All these things elevate your blood pressure out in the real world and so when we were trying to recruit people for the study, and we were very agnostic in recruiting them, telling them that we were interested in the differences in blood pressures between the doctor's office and the ambulatory blood pressure and they might go in either direction. When I told them about the fact that their ambulatory blood pressure or real world blood pressure might be higher than in the doctor's office, the vast majority of people nodded affirmatively and said, "It wouldn't surprise me at all."
Dr. Carolyn Lam: Could you define masked hypertension compared to white coat hypertension and tell us a little bit about the population you studied.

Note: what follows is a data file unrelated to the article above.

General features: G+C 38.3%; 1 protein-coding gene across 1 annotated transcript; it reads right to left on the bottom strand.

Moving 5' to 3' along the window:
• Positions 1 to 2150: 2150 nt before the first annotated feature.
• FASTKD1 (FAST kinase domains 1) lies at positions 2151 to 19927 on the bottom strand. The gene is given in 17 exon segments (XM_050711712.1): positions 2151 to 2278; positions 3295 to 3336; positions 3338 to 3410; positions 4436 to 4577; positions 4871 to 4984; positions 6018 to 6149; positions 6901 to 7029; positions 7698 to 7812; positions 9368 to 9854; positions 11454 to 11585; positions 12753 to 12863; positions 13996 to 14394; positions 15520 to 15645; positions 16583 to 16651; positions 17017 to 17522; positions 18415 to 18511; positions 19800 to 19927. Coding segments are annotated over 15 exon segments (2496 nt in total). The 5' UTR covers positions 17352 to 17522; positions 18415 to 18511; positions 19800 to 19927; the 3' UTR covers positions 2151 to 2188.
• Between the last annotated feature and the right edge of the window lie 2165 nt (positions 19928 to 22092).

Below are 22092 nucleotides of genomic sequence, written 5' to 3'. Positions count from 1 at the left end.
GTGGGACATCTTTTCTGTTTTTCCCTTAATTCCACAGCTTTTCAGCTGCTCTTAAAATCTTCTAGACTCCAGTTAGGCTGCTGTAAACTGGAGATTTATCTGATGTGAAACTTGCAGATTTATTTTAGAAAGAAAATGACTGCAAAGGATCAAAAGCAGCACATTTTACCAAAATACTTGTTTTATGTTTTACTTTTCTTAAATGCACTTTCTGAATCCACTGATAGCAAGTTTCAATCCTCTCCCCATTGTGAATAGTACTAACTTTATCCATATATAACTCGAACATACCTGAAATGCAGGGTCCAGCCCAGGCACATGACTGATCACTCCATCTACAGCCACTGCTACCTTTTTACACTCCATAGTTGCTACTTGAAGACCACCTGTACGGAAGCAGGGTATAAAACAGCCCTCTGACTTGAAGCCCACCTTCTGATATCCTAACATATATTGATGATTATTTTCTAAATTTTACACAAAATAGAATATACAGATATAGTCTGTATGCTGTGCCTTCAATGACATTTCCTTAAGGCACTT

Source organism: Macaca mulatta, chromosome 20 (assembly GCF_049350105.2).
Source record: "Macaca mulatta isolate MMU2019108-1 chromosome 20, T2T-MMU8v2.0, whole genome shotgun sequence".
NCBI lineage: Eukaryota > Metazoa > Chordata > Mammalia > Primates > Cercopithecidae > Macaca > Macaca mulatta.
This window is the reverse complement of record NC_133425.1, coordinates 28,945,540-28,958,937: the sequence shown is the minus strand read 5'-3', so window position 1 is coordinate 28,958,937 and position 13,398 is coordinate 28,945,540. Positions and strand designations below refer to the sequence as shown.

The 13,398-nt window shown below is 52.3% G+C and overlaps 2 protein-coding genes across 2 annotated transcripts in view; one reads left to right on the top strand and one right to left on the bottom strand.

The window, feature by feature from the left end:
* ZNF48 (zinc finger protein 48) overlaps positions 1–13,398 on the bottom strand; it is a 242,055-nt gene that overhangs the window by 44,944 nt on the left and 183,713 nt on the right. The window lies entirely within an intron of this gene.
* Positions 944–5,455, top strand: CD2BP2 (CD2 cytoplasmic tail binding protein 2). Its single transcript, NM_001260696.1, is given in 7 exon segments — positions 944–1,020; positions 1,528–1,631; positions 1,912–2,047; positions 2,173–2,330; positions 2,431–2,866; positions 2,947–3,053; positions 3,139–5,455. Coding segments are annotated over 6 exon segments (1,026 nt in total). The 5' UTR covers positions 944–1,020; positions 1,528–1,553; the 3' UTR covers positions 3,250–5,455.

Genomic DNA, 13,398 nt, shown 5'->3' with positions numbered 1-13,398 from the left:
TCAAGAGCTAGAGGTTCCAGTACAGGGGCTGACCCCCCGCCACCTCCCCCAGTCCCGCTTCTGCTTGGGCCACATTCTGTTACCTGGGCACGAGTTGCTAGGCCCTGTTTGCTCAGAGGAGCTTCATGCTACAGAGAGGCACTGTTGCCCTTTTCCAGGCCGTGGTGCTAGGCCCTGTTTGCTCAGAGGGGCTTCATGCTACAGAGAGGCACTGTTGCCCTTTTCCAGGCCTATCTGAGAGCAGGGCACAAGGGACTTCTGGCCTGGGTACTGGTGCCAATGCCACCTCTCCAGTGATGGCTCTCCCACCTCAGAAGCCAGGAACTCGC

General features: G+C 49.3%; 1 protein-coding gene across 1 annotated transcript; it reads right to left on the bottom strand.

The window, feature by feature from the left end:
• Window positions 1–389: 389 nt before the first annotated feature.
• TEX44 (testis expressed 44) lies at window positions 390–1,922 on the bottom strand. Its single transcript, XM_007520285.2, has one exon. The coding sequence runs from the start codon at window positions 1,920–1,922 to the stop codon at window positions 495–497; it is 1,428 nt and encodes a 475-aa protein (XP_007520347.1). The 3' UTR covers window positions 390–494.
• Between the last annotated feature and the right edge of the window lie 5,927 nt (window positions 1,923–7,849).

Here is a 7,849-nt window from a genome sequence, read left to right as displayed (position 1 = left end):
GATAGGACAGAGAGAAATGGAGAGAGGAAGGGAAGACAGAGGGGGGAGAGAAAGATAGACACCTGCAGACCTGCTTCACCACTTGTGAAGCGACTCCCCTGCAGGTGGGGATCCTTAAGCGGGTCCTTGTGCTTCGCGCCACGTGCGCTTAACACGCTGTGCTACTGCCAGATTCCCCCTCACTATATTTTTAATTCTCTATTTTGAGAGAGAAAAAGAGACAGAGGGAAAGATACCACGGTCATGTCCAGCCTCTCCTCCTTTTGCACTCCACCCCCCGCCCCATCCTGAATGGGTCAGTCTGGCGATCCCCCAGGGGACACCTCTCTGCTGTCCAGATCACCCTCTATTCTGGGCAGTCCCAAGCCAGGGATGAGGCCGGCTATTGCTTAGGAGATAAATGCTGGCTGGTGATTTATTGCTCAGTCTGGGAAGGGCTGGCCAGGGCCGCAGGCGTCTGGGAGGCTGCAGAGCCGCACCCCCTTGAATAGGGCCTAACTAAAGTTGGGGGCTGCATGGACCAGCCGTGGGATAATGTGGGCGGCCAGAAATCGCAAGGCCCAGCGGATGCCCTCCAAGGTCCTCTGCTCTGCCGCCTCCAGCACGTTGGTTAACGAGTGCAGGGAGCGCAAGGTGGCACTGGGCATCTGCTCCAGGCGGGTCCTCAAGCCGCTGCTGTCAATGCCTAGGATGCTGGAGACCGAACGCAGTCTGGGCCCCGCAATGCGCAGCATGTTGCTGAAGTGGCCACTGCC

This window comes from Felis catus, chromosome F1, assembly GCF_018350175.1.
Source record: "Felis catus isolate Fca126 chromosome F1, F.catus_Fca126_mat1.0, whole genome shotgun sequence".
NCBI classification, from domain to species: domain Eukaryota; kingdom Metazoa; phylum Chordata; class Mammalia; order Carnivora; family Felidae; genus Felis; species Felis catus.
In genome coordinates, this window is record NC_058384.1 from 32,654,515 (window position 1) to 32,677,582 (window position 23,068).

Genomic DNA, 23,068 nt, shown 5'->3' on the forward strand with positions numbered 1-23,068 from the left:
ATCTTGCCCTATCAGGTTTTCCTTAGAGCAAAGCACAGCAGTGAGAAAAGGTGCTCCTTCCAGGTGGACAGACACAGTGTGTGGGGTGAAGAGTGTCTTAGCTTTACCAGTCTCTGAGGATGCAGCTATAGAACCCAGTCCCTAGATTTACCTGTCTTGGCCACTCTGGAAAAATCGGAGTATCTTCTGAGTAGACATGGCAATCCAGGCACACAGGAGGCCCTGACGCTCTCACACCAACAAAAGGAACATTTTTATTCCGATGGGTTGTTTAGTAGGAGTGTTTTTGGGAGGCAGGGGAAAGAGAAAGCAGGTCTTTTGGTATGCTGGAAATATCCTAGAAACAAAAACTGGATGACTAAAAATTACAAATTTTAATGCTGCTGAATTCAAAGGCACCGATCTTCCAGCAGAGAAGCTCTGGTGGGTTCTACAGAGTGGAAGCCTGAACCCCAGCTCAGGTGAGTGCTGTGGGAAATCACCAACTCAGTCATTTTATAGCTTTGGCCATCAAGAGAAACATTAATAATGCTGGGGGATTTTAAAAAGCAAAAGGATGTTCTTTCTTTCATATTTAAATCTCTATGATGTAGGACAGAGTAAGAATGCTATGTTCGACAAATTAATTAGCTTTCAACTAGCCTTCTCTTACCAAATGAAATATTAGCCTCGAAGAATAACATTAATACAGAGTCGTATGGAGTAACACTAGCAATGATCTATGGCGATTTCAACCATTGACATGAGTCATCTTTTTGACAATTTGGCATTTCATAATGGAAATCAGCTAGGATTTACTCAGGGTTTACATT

Dr. J. Schwartz: Sure. First with the definition. I'm going to say something a little bit different from something you said before. You mentioned cutoffs that we typically used for ambulatory blood pressure of 130/80 and those are the cutoffs that are used if you compute an average blood pressure over the entire 24 hours. What many people do, and what we did for this study, was compare the average blood pressure when people were awake to their blood pressure in the doctor's office because obviously in the doctor's office everybody is awake. The typical cutoffs there are 135/85, recommended by numerous guidelines in this country and with our international collaborators. The definition of masked hypertension is having a blood pressure in the clinic setting that's below 140/90 but having an ambulatory blood pressure where either the systolic blood pressure is above 135 or the diastolic is above 85 millimeters of mercury.